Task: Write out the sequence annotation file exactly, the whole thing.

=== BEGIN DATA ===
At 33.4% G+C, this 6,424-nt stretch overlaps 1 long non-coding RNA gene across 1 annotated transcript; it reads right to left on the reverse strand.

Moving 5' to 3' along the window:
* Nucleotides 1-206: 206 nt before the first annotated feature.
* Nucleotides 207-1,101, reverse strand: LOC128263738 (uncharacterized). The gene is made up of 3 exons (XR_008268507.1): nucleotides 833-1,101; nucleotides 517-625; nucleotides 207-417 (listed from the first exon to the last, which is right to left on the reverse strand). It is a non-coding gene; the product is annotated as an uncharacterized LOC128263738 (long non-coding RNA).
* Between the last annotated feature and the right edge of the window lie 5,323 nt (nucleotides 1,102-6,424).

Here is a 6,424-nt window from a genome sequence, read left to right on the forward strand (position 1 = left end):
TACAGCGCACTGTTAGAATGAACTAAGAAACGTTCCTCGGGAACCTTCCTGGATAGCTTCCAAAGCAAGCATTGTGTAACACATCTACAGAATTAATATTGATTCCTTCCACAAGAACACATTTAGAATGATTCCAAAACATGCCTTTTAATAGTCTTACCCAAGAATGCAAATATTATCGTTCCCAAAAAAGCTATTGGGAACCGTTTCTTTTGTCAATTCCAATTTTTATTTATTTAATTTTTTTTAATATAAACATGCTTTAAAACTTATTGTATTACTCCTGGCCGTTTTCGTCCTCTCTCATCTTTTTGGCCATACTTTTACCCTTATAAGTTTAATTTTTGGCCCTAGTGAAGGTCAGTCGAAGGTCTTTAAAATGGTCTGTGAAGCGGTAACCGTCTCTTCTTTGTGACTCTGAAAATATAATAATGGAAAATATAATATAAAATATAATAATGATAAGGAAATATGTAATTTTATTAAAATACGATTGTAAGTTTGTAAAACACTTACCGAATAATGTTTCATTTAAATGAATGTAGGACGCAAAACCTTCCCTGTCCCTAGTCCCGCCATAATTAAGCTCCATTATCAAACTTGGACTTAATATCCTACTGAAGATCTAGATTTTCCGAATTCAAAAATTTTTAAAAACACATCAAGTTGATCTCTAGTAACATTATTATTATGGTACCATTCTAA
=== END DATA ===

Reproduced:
At 33.4% G+C, this 6,424-nt stretch overlaps 1 long non-coding RNA gene across 1 annotated transcript; it reads right to left on the reverse strand.

Moving 5' to 3' along the window:
* Nucleotides 1-206: 206 nt before the first annotated feature.
* Nucleotides 207-1,101, reverse strand: LOC128263738 (uncharacterized). The gene is made up of 3 exons (XR_008268507.1): nucleotides 833-1,101; nucleotides 517-625; nucleotides 207-417 (listed from the first exon to the last, which is right to left on the reverse strand). It is a non-coding gene; the product is annotated as an uncharacterized LOC128263738 (long non-coding RNA).
* Between the last annotated feature and the right edge of the window lie 5,323 nt (nucleotides 1,102-6,424).

Here is a 6,424-nt window from a genome sequence, read left to right on the forward strand (position 1 = left end):
TACAGCGCACTGTTAGAATGAACTAAGAAACGTTCCTCGGGAACCTTCCTGGATAGCTTCCAAAGCAAGCATTGTGTAACACATCTACAGAATTAATATTGATTCCTTCCACAAGAACACATTTAGAATGATTCCAAAACATGCCTTTTAATAGTCTTACCCAAGAATGCAAATATTATCGTTCCCAAAAAAGCTATTGGGAACCGTTTCTTTTGTCAATTCCAATTTTTATTTATTTAATTTTTTTTAATATAAACATGCTTTAAAACTTATTGTATTACTCCTGGCCGTTTTCGTCCTCTCTCATCTTTTTGGCCATACTTTTACCCTTATAAGTTTAATTTTTGGCCCTAGTGAAGGTCAGTCGAAGGTCTTTAAAATGGTCTGTGAAGCGGTAACCGTCTCTTCTTTGTGACTCTGAAAATATAATAATGGAAAATATAATATAAAATATAATAATGATAAGGAAATATGTAATTTTATTAAAATACGATTGTAAGTTTGTAAAACACTTACCGAATAATGTTTCATTTAAATGAATGTAGGACGCAAAACCTTCCCTGTCCCTAGTCCCGCCATAATTAAGCTCCATTATCAAACTTGGACTTAATATCCTACTGAAGATCTAGATTTTCCGAATTCAAAAATTTTTAAAAACACATCAAGTTGATCTCTAGTAACATTATTATTATGGTACCATTCTAA